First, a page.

Tuesday, April 26, 2011

A new arena of learning for the institutes

In April 1963 the existing 56 National Spiritual Assemblies of the world gathered at the home of Abdu'l-Baha in Haifa to elect the Universal House of Justice. Since then the worldwide Baha'i community has increased many times. In the rural areas of the world masses of humanity were moved to embrace the Faith. To respond to their need for deepening we created various deepening institutes. These were educational programs of various durations and several kinds. Then we introduced mobile institutes. Some of these were in the form of a van that carried pamphlets, books, film strips or other literature, and were driven by volunteer teachers from village to village. As the needs still grew we established permanent institutes, often at a central place. Gradually as more teachers were trained these institutes began to offer distance education.

Institutes are not buildings, or a set of work books, or even a given curriculum. They are organizational structures. In 1996 we began to see the institutes in a new light. Since these institutes were meant to increase the knowledge and spiritual insight of their participants, and to develop skills and cultivate attitudes and habits for service, their title was changed from teaching or deepening institutes to training institutes. And since the Ruhi institute had been most effective in bringing about the desired transformation in its participants, five years ago all the institutes in the world adopted its material as the first set and the trunk of their educational programs.

The organizational structure of the institutes is adapted to the needs in each cluster and is considered as highly flat. The participants are referred to as collaborators, since they are not merely expected to learn, but also to act in the field of service. The study sessions are referred to as circles, to encourage each participant to take ownership of his or her development. Those who facilitate the pace of the study are referred to as tutors to avoid the image of a learned professor or faculty making deposits of information onto blank pages of ignorant students. And the work of tutors in each cluster is improved incrementally as the tutors themselves gather for periodic reflection on their work, facilitated by a coordinator. Normally cluster institute coordinators are accompanied in their work by a regional coordinator.

Currently in US there are 19 such regional coordinators serving 7 training institutes, many of them dedicating their full time to such sacrificial service on a volunteer basis. Each institute operates under the guidance of a board of directors, which are appointed by and act as agencies of the National Spiritual Assembly. Named after Magdalene Carney, and Hands of the Cause of God Dr. R. Muhajir, Martha Root, and Louis Gregory, or merely take on the name of their respective regions.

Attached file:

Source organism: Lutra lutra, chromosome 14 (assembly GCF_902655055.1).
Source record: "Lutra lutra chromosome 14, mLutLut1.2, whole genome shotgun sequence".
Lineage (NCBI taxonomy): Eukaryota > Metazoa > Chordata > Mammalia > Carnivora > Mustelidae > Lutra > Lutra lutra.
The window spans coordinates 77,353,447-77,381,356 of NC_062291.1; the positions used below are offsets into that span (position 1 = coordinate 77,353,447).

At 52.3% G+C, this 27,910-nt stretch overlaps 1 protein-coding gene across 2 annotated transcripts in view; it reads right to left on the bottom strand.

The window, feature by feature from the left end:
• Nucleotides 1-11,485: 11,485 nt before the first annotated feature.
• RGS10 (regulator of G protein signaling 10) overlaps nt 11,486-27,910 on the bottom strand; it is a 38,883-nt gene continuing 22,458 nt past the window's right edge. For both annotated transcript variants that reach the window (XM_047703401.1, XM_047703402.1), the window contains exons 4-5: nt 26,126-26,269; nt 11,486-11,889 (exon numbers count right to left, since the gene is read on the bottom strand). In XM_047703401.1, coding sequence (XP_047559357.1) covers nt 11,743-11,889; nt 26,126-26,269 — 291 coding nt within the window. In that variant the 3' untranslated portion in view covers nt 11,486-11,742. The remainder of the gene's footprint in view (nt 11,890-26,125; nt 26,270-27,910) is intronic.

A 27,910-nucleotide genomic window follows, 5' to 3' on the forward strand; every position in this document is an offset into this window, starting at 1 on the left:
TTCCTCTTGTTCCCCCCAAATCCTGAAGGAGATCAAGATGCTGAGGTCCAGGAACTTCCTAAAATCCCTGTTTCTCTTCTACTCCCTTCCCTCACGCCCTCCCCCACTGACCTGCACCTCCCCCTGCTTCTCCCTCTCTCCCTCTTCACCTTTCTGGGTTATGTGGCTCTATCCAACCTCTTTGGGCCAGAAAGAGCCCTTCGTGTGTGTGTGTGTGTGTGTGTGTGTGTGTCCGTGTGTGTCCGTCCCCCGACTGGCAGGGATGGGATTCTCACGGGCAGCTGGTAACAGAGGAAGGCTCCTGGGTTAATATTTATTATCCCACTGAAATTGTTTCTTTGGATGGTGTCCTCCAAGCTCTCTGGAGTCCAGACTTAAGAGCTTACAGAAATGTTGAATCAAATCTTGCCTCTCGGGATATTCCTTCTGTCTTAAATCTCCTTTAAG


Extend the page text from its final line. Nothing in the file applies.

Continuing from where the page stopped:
During the summer of 2010 some 300 cluster institute coordinators from as many clusters around the world, assisted by their respective regional coordinators and Auxiliary Board members participated in seminars lasting 6 days during which they reviewed and reflected upon initiating a conversation in a receptive neighborhood that would then attract new participants to the study of the first book, Reflections on the Life of the Spirit. We are learning about building communities using the instrument of a devotional meeting. What an inspiration it is to see these new faces learn so quickly and take on the tasks so willingly.

It is in reference to these gatherings and the ensuing activities in the neighborhoods that the Universal House of Justice makes reference in its letter of 28 December 2010, paragraph 16, when it speaks about "strengthening the educational processes set in motion by the training institute". This particular paragraph speaks of the 3 educational processes, then lists 5 dynamics that underlie the transformative effects of the training institute, and closes by mentioning 5 characteristics of study circles that raises the capacity of the collaborators for service.

The following questions are suggested by the study of this paragraph:

1.     What is the “new arena of learning”?
2.     What does “strengthening the educational processes set in motion by the training institute” look like?
3.     What did the Ridvan message say about the work that is involved in “strengthening [this] educational processes”?
4.     List five “dynamics that underlie” the educational process fostered at the level of the study circle.
5.     In these advanced clusters “every effort is being exerted to ensure that” the environment of the study circles are such that new human resources are trained with increasing capacity for service. List five principles that characterize such study circles.
6.     How does the institute raise consciousness without awakening the insistent self?

Baha'u'llah wrote: " How many the lands that remain untilled and uncultivated, and how many the lands that were cultivated and yet remained without water, and how many the lands which when the hour of harvest arrived no harvester came forth to reap them. However, through the wonders of God’s favor and the revelation of His loving kindness we cherish the hope that souls who are the embodiments of heavenly virtues may appear and busy themselves with teaching the Cause of God and training all who dwell on earth." [From recently translated tablets of Baha’u’llah]

No comments:

Post a Comment